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Cover Art
Author Mack, Alison, author.

Title Global health impacts of vector-borne diseases : workshop summary / Alison Mack, rapporteur ; Forum on Microbial Threats, Board on Global Health, Health and Medicine Division, National Academies of Sciences, Engineering, and Medicine.

Published Washington, DC : National Academies Press, [2016]


Location Call No. Status
Physical description 1 online resource (1 PDF file (xxiii, 371 pages)) : illustrations
Series NCBI Bookshelf
Bibliography Includes bibliographical references.
Contents Workshop overview -- A1. Emerging insect-transmitted plant diseases -- A2. Genetic control of Aedes mosquitoes -- A3. The intensifying storm: domestication of Aedes aegypte, urbanization of arboviruses, and emerging insecticide resistance -- A4. Dengue, chikungunya, and other vector-borne diseases (VBDs): surveillance and response in Latin America and the Caribbean: the role of the Pan American Health Organization -- A5. Vector-borne diseases: animals and patterns -- A6. Drivers, dynamics, and control of emerging vector-borne zoonotic diseases -- A7. Climate teleconnectiuons, weather extremes, and vector-borne disease outbreaks -- A8. Changing paradigms for tick-borne deases in the Americas -- A9. Emerging vector-borne diseases in the United State: what is next, and are we prepared? -- A10. Arbovirus evolution, vector competence, and virulence models: changing patterns of infection -- A11. Vector-borne disease emergence and spread in the European Union -- A12. Disruption of insect transmission of plant viruses -- Appendix B: Agenda -- Appendix C: Acronyms -- Appendix D: Glossary -- Appendix E: Speaker biographies.
Summary Pathogens transmitted among humans, animals, or plants by insects and arthropod vectors have been responsible for significant morbidity and mortality throughout recorded history. Such vector-borne diseases--including malaria, dengue, yellow fever, and plague--together accounted for more human disease and death in the 17th through early 20th centuries than all other causes combined. Over the past three decades, previously controlled vector-borne diseases have resurged or reemerged in new geographic locations, and several newly identified pathogens and vectors have triggered disease outbreaks in plants and animals, including humans. Domestic and international capabilities to detect, identify, and effectively respond to vector-borne diseases are limited. Few vaccines have been developed against vector-borne pathogens. At the same time, drug resistance has developed in vector-borne pathogens while their vectors are increasingly resistant to insecticide controls. Furthermore, the ranks of scientists trained to conduct research in key fields including medical entomology, vector ecology, and tropical medicine have dwindled, threatening prospects for addressing vector-borne diseases now and in the future. In June 2007, as these circumstances became alarmingly apparent, the Forum on Microbial Threats hosted a workshop to explore the dynamic relationships among host, pathogen(s), vector(s), and ecosystems that characterize vector-borne diseases. Revisiting this topic in September 2014, the Forum organized a workshop to examine trends and patterns in the incidence and prevalence of vector-borne diseases in an increasingly interconnected and ecologically disturbed world, as well as recent developments to meet these dynamic threats. Participants examined the emergence and global movement of vector-borne diseases, research priorities for understanding their biology and ecology, and global preparedness for and progress toward their prevention, control, and mitigation. This report summarizes the presentations and discussions from the workshop.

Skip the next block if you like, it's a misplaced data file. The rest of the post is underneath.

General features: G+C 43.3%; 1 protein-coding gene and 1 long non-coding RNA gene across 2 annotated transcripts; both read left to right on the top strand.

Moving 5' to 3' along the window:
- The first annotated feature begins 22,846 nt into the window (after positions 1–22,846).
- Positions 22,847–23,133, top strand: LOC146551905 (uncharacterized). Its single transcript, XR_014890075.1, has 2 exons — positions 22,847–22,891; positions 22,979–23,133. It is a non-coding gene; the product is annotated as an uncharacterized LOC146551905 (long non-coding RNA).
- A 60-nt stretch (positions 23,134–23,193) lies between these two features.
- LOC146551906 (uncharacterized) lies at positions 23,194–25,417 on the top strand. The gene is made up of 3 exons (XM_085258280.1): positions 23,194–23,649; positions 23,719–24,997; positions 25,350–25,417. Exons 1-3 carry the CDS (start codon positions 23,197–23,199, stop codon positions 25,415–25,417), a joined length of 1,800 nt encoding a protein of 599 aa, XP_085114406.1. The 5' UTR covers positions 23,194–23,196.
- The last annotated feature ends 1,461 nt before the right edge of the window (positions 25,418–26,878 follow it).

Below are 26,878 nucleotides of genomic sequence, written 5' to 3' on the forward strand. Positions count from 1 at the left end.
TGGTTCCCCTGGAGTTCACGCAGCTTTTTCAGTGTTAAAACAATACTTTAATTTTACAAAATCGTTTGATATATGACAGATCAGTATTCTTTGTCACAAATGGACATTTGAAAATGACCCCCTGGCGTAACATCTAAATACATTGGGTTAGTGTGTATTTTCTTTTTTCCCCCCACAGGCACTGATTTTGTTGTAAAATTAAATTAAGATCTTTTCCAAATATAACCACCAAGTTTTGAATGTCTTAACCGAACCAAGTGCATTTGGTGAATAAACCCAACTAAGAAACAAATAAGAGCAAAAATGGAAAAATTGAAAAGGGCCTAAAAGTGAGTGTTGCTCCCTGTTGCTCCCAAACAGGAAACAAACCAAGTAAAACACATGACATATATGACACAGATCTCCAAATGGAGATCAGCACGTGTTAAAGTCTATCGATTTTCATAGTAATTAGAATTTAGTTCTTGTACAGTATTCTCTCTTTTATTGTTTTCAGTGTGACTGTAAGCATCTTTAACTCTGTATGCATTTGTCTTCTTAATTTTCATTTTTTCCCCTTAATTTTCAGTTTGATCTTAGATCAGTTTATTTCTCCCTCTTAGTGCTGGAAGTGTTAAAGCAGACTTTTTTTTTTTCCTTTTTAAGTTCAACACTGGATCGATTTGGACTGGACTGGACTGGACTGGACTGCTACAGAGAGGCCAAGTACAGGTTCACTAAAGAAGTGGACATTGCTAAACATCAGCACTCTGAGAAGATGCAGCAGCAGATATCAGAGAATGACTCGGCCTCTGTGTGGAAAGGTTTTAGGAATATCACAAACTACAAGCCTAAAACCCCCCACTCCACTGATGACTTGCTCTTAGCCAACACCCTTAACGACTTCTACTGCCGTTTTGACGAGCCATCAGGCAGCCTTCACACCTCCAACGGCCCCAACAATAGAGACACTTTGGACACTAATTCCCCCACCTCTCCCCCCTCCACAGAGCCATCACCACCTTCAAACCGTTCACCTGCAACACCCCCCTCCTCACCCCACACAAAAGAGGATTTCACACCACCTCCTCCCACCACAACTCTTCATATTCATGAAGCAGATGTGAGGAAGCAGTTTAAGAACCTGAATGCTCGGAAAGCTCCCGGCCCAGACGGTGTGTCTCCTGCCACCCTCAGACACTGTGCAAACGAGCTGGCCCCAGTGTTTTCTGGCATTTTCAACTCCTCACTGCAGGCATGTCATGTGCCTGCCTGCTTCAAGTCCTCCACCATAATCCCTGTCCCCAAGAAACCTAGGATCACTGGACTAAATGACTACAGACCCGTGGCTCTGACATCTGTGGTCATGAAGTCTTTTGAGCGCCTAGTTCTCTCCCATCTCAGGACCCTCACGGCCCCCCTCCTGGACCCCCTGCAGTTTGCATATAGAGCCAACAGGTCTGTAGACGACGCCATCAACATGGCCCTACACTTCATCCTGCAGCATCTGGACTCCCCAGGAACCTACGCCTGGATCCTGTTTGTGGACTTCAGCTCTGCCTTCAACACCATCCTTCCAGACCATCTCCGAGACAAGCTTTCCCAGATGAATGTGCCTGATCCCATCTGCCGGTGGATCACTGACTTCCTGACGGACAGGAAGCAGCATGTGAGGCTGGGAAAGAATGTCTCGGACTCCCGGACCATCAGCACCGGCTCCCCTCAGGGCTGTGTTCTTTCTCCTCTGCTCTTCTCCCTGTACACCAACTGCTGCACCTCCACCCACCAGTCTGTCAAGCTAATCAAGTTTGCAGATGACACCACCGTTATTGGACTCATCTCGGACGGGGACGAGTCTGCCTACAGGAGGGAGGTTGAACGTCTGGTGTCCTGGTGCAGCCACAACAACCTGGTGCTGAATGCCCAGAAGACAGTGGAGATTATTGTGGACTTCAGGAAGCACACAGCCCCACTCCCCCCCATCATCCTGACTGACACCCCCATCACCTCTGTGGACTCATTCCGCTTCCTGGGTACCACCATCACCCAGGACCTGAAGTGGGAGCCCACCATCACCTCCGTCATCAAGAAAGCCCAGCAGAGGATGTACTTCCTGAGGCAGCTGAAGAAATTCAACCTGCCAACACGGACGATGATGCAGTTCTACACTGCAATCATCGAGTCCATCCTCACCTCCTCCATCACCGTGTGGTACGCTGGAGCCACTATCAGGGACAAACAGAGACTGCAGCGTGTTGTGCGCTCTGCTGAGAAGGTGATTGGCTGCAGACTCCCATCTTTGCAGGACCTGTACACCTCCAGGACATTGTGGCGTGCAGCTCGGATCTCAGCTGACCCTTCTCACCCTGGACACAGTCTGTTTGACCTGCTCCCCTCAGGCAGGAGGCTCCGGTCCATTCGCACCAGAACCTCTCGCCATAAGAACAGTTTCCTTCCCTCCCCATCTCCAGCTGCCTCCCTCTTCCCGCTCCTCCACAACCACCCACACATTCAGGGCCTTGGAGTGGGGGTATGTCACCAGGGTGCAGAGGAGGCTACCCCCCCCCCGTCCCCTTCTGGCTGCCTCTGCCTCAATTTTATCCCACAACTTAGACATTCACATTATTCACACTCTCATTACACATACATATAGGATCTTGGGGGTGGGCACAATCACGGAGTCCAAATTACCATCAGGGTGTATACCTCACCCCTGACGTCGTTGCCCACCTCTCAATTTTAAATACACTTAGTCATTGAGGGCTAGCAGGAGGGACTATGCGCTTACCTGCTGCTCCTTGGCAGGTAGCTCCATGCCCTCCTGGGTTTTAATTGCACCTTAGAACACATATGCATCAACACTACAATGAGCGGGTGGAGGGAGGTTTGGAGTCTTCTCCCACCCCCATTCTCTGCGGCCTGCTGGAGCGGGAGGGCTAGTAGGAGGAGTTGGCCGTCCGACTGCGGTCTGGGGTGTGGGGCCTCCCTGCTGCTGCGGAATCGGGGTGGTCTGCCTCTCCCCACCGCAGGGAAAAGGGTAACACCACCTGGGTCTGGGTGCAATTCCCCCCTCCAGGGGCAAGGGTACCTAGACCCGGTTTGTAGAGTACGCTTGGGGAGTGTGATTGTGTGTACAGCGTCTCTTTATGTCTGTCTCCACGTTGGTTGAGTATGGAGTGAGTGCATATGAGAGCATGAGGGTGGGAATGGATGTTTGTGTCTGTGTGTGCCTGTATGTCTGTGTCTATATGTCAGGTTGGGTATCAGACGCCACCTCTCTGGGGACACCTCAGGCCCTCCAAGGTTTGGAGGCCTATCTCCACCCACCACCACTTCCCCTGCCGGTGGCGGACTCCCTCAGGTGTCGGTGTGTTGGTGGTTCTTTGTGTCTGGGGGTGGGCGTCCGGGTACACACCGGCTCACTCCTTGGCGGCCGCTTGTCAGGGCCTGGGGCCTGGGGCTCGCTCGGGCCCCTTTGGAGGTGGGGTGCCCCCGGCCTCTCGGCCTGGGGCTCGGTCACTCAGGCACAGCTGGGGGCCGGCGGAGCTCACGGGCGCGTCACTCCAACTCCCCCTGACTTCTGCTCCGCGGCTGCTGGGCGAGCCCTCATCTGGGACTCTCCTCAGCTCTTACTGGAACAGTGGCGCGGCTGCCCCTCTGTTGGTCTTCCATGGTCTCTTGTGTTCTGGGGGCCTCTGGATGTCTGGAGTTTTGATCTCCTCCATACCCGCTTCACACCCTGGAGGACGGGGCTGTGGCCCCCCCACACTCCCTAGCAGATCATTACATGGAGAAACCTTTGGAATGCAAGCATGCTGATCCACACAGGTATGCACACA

Notes Financial support for this activity was provided by the Alfred P. Sloan Foundation; American Society for Microbiology; Infectious Diseases Society of America; Johnson & Johnson; MedImmune, Merck Company Foundation; Sanofi Pasteur; Skoll Global Threats Fund; Uniformed Services University of the Health Sciences; U.S. Department of Defense: Armed Forces Health Surveillance Center, and Medical Research and Materiel Command; U.S. Department of Health and Human Services: National Institutes of Health, National Institute of Allergy and Infectious Diseases, Centers for Disease Control and Prevention, and the Food and Drug Administration; U.S. Department of Homeland Security; U.S. Agency for International Development; U.S. Department of Justice: Federal Bureau of Investigation; and U.S. Department of Veterans Affairs. Any opinions, findings, conclusions, or recommendations presented in this publication do not necessarily reflect the views of any organizations or agency that provided support for this activity.
Other author National Academies of Sciences, Engineering, and Medicine (U.S.). Forum on Microbial Threats, issuing body.
National Library of Medicine issuing body.
Global Health Impacts of Vector-Borne Diseases (Workshop) (2014 : Washington, D.C.)
Subject Communicable diseases -- Prevention -- Congresses.
Communicable diseases -- Epidemiology -- Congresses.
Emerging infectious diseases -- Congresses.
Animals as carriers of disease -- Congresses.
Electronic books.
Conference papers and proceedings.
ISBN 9780309377591